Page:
modeling was used to compare the races. Results: Crilerium was the shortest
race and displayed the highest mean power output (criterium 262 ± 30 v hilly
203 ± 32 V flat 188 ± 30 W), percentage total race time above 7.5 W/kg (criterium
15.5% ± 4.1% V hiUy 3.8% ± 1.7% v flat 3.5% ± 1.4%) and SD in power
output (criterium 250 v hilly 165 v flat 169 W). Approximately 67%. 80%, and
85% of total race time was spent below 5 W/kg for criterium, hilly and flat races,
respectively. About 70,40. and 20 sprints above maximum aerobic-power output
occurred during criterium, hilly, and flat races, respectively, with most sprints being 6 to
10 s. Conclusions: These data extend previous research documenting the demands of
men's road cycling. Despite the relatively low mean power output, races were
characterized by multiple high-intensity surges above maximum aerobic-power
output. These data can be used to develop sport-specific interval-training programs
that replicate the demands of competition.

Key Words: SRM power meter, terrain, criterium
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05 Mar 2013 21:15

acoggan wrote:Science isn't always the best way of answering some questions. (That's especially true when the people asking the questions, and those doing the studies, clearly don't understand the scientific process.)
??? Are there any questions related to cycling performance in which you think science would be unable to provide the best answer? What would be the first choice for better answering those questions? And, why?
Life is short, both reading my posts and training with PowerCranks will make it seem longer
FrankDay
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05 Mar 2013 21:32

elapid wrote:I am self-confessed data freak. I cycle for fun and no longer race. That being said, I own two PT wheels and train with power. Personally, these are the advantages I see in using a power meter:

- Quantify improvements in training. If you are training towards a specific goal, then you can measure spatial improvements in power output over that time period and this measurement is not affected by external influences (e.g., my power output will not be affected by wind conditions, but my speed will be slower and HR higher if I am doing this test into a headwind). For instance, measuring my average power output over the same course for a 20min TT.

Better quantification is important to the data geek. However, an argument can be made that the pm only offers easier quantification. It is not clear it is better quantification since racing is about speed and not just about power. If the rider increases power by attaining a lesser aerodynamic position he may actually go slower. Repeat time-trials over a loop course when wind conditions are light are also a way of quantifying ability. It is how it was done for years and years before power meters. While power meter data is more easily obtained there is no evidence it is better than other methods at quantifying racing improvement.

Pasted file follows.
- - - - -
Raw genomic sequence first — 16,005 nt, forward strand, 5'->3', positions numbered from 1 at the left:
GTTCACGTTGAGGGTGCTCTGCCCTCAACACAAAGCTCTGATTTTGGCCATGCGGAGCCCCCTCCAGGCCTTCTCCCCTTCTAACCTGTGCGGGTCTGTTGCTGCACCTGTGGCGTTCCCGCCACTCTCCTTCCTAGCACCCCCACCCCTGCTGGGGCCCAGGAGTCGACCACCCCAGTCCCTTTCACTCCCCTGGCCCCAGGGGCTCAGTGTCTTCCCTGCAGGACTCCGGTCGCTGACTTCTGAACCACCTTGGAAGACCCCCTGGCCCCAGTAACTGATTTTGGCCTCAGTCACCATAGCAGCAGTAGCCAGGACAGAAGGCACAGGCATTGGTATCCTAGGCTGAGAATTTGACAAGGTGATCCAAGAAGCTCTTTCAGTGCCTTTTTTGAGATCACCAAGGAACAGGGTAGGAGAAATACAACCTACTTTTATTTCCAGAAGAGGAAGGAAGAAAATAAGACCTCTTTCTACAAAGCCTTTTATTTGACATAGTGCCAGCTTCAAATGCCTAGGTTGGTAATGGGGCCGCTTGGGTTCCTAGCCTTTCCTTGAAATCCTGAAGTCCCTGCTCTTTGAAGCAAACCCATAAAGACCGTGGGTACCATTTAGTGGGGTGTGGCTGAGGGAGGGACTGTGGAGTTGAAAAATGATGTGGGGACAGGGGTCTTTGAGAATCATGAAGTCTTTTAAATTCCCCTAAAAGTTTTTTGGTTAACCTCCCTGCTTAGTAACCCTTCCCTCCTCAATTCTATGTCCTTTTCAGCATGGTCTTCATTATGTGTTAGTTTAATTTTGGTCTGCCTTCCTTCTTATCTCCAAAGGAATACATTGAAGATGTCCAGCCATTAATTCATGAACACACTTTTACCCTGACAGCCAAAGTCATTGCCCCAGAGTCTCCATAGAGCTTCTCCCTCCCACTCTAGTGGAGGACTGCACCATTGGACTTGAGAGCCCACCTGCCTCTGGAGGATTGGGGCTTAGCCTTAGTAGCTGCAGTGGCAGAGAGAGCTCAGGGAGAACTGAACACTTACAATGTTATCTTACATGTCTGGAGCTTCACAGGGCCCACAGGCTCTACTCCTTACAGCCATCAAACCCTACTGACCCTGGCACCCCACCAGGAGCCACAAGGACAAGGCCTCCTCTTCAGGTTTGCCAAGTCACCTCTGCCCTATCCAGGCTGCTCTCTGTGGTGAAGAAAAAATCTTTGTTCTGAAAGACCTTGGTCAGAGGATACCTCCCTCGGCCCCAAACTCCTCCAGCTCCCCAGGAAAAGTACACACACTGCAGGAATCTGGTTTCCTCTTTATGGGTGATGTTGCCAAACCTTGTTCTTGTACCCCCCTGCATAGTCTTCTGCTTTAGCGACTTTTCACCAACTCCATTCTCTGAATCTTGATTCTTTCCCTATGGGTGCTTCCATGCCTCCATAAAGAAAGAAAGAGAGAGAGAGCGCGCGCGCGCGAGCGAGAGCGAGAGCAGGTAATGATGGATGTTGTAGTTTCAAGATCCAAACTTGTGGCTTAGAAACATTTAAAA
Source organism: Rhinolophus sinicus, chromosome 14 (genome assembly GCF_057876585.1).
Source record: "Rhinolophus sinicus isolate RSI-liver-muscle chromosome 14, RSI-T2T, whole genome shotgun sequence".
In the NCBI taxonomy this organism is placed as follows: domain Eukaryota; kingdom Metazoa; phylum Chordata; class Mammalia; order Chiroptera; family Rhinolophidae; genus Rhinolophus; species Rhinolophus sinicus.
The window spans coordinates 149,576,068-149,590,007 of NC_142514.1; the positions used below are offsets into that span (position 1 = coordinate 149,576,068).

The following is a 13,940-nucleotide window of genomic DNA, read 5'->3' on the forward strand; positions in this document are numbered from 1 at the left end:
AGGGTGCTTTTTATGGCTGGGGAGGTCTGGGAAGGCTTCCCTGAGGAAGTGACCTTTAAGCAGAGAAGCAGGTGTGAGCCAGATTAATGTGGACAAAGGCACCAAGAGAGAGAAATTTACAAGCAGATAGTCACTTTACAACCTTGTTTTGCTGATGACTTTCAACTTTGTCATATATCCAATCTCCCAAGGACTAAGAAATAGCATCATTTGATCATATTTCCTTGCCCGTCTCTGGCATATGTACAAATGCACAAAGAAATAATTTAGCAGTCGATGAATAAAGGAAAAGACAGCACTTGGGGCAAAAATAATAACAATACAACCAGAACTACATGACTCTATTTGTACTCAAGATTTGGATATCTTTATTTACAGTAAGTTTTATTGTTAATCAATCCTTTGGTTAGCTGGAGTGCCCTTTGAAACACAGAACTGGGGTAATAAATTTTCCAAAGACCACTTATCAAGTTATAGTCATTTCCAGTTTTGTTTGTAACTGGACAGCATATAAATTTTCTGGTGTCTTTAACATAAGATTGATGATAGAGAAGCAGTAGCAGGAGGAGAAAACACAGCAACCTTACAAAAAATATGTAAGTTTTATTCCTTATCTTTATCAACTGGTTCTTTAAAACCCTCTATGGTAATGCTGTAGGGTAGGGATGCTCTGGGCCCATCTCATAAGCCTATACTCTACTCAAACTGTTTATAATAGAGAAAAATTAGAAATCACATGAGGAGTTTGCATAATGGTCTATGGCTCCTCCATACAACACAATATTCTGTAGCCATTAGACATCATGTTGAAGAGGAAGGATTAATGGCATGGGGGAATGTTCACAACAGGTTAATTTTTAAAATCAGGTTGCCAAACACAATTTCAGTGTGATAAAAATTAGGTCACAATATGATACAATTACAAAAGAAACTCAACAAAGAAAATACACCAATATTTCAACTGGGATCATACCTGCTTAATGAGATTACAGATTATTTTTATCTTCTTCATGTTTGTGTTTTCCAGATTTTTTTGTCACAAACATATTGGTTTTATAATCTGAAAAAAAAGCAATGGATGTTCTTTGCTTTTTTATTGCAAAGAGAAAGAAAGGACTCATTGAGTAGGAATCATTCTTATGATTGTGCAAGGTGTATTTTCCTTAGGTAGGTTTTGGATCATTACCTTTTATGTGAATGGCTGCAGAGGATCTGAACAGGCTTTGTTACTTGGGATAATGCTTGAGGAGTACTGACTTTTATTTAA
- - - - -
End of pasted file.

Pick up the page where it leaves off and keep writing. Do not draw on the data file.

- Train better in specific situations. The response of HR to increased work is delayed. If you are doing longer intervals, this delay probably has no effect. However, if you are doing sprint intervals then this delay is problematic and the information you get from a power meter is much more accurate.
A nice hypothesis. There is no evidence to support it however.It may be true but scientific attempts to show such an advantage have failed.

- Reproducibility. I think this is important when used correctly, but to be honest probably only benefits professionals.
Another hypothetical advantage. It may be true but it has never been shown. Lots of world champions have trained and raced without power meters since the advent of them.

- Racing. If you know your functional threshold and what you can and cannot do, then you can gauge your work level to make sure you do not red line and bomb out.
Again, a hypothetical advantage that has never been actually demonstrated.

Bottom line, a power meter is just a training tool. It is more reliable and more accurate than a heart rate monitor, but it is still just a training tool. You could take your argument an additional step and argue that no measuring device actually provides an improvement in performance. Have studies been done to prove that training with and without a heart rate monitor make a difference to performance? I doubt it. Does it matter if you do interval training with a heart rate monitor, a power meter, or nothing? Probably not, just as long as you're doing interval training.
While a power meter may be more reliable and accurate at measuring power than a HRM it may be possible that the HRM is a better measure of relative stress on the body. Which is more important in racing, especially endurance racing? All of these arguments for the power meter are simply rationalizations to justify the significant expenditure that makes one look more serious because there is simply no evidence right now that use of the tool makes any difference in outcome.

And, I have made the HRM argument also. I am not aware of any evidence that using a HRM is more effective than using perceived exertion as the feedback tool. However, I only make that argument as a performance enhancement tool. I would not make that argument in the athlete with cardiovascular disease.